Elk Me

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Today I ate elk.

Yes I know, I should build up to it, write tales about majestic deer and redskin hunters, but basically that's what it was. I ate elk.

It wasn't my intention to go elk-hunting. I was quite content at aiming for tasty slices of the domesticated bull and San Diego magazine gave me recommendations about steakhouses in downtown. At the top of the list was Greystone the Steakhouse so I landed up and sat at the bar in front of a fairly bustling dining room filled with suits and little black dresses. Rod the bartender gave me a choice between ribeye and elk, and of course my adventurous instincts took over. Elk sounded like a definite beenthere donethat - evoking eskimo hunts and igloo campfires and extreme survival in bitter conditions - so I jumped. It promised a crust of s and all kinds of other nice stuff.

The elk steak turned out to be a mildly flavored meat; tender and juicy but more exotic that gourmet. Seems I was wrong about the eskimos too - this deer is supposedly wandering all over the continental US, and, like many of us, avoids Alaska when it can. There's also a good reason why Texans are so much nicer to cows than elk - beef is definitely tastier.

As for Greystone, it was competent enough as a steakhouse but not quite befitting the top dollar it charges. Many steakhouses have been better at that price (a 3-course came to all of $82), and though I didn't taste the beef itself I wasn't too ecstatic about either the elk (which they advertise prominently) or the trimmings. Not that it was bad, but definitely not anything to drool over. A more competent steak came out of Rainwaters on Kettner where the ribeye was wonderfully fatty, nicely charred on the outside, dripping with juices and definitely droolworthy. The only drawback was that on a Thursday evening, I was the only one in the whole restaurant. Steakhouses serve an atmosphere as much as they serve slabs of meat, so that was a little disappointing.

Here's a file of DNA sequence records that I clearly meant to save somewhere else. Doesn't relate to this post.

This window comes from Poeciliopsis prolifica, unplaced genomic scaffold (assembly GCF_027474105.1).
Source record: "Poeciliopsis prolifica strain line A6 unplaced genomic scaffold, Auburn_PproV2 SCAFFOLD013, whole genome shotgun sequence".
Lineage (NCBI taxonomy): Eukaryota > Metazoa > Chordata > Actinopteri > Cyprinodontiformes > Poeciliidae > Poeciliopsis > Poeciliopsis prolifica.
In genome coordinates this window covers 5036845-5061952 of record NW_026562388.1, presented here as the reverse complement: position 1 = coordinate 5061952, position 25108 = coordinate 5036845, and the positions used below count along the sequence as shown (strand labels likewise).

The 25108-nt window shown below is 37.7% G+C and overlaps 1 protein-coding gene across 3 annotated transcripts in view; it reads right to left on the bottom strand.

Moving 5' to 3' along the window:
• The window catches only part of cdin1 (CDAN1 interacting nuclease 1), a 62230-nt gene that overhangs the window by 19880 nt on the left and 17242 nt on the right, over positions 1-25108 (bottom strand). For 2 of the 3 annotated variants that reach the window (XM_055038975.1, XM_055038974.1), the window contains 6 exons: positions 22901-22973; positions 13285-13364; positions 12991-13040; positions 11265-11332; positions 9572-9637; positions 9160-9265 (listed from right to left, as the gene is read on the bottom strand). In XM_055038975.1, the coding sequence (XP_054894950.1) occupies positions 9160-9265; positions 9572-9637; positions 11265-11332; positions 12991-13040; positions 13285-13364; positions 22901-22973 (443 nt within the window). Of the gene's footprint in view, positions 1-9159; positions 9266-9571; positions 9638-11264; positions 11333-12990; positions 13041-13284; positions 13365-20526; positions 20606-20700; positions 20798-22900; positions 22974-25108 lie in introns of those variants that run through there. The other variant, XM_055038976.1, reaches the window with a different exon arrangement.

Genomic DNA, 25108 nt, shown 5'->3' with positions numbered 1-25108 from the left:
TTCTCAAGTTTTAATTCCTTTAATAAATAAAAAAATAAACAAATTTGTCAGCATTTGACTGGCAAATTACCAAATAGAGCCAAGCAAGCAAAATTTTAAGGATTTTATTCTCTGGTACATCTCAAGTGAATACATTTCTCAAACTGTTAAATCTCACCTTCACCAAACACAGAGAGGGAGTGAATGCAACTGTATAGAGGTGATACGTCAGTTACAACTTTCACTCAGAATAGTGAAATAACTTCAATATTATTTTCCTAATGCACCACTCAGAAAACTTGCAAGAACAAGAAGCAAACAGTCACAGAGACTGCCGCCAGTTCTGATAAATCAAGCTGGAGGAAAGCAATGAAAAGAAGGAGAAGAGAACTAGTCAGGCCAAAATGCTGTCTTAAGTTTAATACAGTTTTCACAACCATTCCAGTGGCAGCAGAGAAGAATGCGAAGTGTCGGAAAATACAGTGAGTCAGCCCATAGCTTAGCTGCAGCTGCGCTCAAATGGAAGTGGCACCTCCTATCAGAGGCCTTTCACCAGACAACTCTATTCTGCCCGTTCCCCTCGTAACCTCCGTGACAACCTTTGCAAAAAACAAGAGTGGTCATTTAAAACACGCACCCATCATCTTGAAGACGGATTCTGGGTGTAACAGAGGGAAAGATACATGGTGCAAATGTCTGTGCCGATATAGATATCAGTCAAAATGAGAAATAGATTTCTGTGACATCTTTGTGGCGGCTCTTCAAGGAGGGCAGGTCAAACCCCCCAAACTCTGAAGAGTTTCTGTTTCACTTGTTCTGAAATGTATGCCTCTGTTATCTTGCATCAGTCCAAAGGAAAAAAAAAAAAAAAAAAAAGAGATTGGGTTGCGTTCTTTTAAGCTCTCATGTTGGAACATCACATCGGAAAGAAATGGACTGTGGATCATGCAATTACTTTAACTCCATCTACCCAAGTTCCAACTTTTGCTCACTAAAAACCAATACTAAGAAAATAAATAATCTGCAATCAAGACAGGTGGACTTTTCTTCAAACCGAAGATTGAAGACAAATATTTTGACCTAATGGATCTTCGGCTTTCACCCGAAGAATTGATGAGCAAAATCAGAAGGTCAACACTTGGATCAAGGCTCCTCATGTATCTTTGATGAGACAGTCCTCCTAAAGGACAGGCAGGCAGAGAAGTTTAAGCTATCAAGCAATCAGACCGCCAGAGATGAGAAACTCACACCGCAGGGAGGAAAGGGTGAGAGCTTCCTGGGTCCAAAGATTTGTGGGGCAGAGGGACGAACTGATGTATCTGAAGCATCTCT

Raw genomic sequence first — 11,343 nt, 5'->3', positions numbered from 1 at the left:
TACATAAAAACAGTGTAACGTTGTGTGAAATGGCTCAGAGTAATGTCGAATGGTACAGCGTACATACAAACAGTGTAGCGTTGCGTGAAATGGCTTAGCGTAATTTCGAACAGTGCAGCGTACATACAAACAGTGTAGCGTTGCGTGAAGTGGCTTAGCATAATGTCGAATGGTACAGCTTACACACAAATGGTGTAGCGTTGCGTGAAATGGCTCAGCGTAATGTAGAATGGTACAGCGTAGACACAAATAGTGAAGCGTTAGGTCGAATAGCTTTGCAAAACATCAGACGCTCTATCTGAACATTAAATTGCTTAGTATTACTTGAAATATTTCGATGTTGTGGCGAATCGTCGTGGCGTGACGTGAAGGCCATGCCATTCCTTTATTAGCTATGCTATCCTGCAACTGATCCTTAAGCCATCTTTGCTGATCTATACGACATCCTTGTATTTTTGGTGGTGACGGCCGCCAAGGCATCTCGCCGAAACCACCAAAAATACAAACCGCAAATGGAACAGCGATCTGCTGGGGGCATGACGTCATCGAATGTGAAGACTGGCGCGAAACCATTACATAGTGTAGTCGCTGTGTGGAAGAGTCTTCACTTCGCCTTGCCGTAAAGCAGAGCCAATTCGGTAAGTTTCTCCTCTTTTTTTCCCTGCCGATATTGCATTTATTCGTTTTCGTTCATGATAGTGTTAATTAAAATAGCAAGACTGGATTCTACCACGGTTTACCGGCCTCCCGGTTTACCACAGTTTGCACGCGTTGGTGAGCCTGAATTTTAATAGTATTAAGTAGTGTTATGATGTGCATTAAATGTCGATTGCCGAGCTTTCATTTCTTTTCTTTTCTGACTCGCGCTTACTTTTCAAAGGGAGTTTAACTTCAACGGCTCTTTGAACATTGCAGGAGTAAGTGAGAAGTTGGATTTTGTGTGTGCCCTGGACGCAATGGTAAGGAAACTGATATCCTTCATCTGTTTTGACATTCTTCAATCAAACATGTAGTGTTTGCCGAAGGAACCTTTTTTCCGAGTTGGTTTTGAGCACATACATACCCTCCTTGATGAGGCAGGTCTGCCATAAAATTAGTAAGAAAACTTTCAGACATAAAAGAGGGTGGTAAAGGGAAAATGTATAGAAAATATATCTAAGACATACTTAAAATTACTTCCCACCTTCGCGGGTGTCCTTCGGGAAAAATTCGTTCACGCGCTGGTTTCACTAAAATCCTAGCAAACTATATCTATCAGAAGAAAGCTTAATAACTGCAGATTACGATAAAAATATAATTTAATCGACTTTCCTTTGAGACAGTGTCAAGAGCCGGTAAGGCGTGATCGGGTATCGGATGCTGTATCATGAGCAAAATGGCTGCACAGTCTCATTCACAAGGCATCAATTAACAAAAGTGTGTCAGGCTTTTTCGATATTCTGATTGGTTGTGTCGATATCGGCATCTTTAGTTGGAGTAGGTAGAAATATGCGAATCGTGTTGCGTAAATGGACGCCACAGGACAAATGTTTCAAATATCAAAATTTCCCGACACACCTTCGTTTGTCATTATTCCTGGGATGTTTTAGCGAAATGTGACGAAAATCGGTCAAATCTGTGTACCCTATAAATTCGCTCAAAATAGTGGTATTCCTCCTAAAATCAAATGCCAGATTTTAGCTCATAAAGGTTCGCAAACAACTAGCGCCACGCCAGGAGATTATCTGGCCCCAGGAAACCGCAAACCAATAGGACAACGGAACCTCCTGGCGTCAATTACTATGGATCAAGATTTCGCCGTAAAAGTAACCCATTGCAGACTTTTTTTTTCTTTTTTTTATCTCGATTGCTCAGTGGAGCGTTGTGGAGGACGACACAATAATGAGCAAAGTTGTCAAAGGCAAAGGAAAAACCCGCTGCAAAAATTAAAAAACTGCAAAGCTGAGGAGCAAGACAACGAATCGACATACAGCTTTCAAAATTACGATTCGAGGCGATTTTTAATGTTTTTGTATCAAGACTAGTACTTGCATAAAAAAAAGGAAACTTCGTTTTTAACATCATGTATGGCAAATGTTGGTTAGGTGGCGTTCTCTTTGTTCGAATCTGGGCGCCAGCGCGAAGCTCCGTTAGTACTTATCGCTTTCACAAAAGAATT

Paneer Pioneer

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One of the favorite foods of my childhood was chhanar dalna - a uniquely Bengali way of making paneer (a kind of Indian ricotta, if you must know) with nt tastes of ginger and cinnamon. Making paneer at home (yes, there was a time in the far past when you had no choice) was fairly laborious and longwinded, so this wasn't made all that often - which, of course, made it all the more desireable. When I grew up, gained control of my own kitchen and discovered that paneer now came vacuum sealed at the local grocery - requiring only a credit card and some basic unwrapping technique - I decided to indulge.